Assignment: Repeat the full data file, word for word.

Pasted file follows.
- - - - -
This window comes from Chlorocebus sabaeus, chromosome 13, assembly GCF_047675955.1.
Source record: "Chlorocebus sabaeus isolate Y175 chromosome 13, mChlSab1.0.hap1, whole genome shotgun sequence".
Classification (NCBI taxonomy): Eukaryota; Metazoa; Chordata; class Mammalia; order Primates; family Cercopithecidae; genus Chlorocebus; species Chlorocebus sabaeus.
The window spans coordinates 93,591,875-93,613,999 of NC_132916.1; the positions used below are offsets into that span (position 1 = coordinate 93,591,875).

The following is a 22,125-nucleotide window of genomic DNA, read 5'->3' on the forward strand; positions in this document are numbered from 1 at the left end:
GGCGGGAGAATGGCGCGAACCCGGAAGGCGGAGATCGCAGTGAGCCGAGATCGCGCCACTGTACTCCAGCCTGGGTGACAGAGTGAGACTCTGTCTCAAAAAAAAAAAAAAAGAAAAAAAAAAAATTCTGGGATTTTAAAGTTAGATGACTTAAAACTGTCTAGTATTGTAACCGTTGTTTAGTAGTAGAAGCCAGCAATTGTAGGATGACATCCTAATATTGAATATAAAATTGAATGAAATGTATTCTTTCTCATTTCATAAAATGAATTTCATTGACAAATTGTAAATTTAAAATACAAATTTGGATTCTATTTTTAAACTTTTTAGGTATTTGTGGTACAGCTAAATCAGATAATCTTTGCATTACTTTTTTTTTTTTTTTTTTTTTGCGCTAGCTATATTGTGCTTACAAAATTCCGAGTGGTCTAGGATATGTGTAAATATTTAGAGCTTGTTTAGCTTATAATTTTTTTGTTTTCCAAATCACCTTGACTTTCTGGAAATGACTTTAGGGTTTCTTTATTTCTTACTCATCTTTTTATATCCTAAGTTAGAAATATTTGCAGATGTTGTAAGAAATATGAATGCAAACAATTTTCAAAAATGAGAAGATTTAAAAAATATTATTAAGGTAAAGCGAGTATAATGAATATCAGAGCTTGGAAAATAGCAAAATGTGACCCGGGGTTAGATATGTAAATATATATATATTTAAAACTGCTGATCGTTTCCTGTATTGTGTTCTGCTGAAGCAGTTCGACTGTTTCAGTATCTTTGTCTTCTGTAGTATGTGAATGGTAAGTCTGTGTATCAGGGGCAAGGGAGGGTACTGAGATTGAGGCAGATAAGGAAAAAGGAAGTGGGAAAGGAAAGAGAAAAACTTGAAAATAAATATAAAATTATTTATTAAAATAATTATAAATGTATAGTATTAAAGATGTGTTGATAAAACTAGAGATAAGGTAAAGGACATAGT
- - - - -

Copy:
This window comes from Chlorocebus sabaeus, chromosome 13, assembly GCF_047675955.1.
Source record: "Chlorocebus sabaeus isolate Y175 chromosome 13, mChlSab1.0.hap1, whole genome shotgun sequence".
Classification (NCBI taxonomy): Eukaryota; Metazoa; Chordata; class Mammalia; order Primates; family Cercopithecidae; genus Chlorocebus; species Chlorocebus sabaeus.
The window spans coordinates 93,591,875-93,613,999 of NC_132916.1; the positions used below are offsets into that span (position 1 = coordinate 93,591,875).

The following is a 22,125-nucleotide window of genomic DNA, read 5'->3' on the forward strand; positions in this document are numbered from 1 at the left end:
GGCGGGAGAATGGCGCGAACCCGGAAGGCGGAGATCGCAGTGAGCCGAGATCGCGCCACTGTACTCCAGCCTGGGTGACAGAGTGAGACTCTGTCTCAAAAAAAAAAAAAAAGAAAAAAAAAAAATTCTGGGATTTTAAAGTTAGATGACTTAAAACTGTCTAGTATTGTAACCGTTGTTTAGTAGTAGAAGCCAGCAATTGTAGGATGACATCCTAATATTGAATATAAAATTGAATGAAATGTATTCTTTCTCATTTCATAAAATGAATTTCATTGACAAATTGTAAATTTAAAATACAAATTTGGATTCTATTTTTAAACTTTTTAGGTATTTGTGGTACAGCTAAATCAGATAATCTTTGCATTACTTTTTTTTTTTTTTTTTTTTTGCGCTAGCTATATTGTGCTTACAAAATTCCGAGTGGTCTAGGATATGTGTAAATATTTAGAGCTTGTTTAGCTTATAATTTTTTTGTTTTCCAAATCACCTTGACTTTCTGGAAATGACTTTAGGGTTTCTTTATTTCTTACTCATCTTTTTATATCCTAAGTTAGAAATATTTGCAGATGTTGTAAGAAATATGAATGCAAACAATTTTCAAAAATGAGAAGATTTAAAAAATATTATTAAGGTAAAGCGAGTATAATGAATATCAGAGCTTGGAAAATAGCAAAATGTGACCCGGGGTTAGATATGTAAATATATATATATTTAAAACTGCTGATCGTTTCCTGTATTGTGTTCTGCTGAAGCAGTTCGACTGTTTCAGTATCTTTGTCTTCTGTAGTATGTGAATGGTAAGTCTGTGTATCAGGGGCAAGGGAGGGTACTGAGATTGAGGCAGATAAGGAAAAAGGAAGTGGGAAAGGAAAGAGAAAAACTTGAAAATAAATATAAAATTATTTATTAAAATAATTATAAATGTATAGTATTAAAGATGTGTTGATAAAACTAGAGATAAGGTAAAGGACATAGT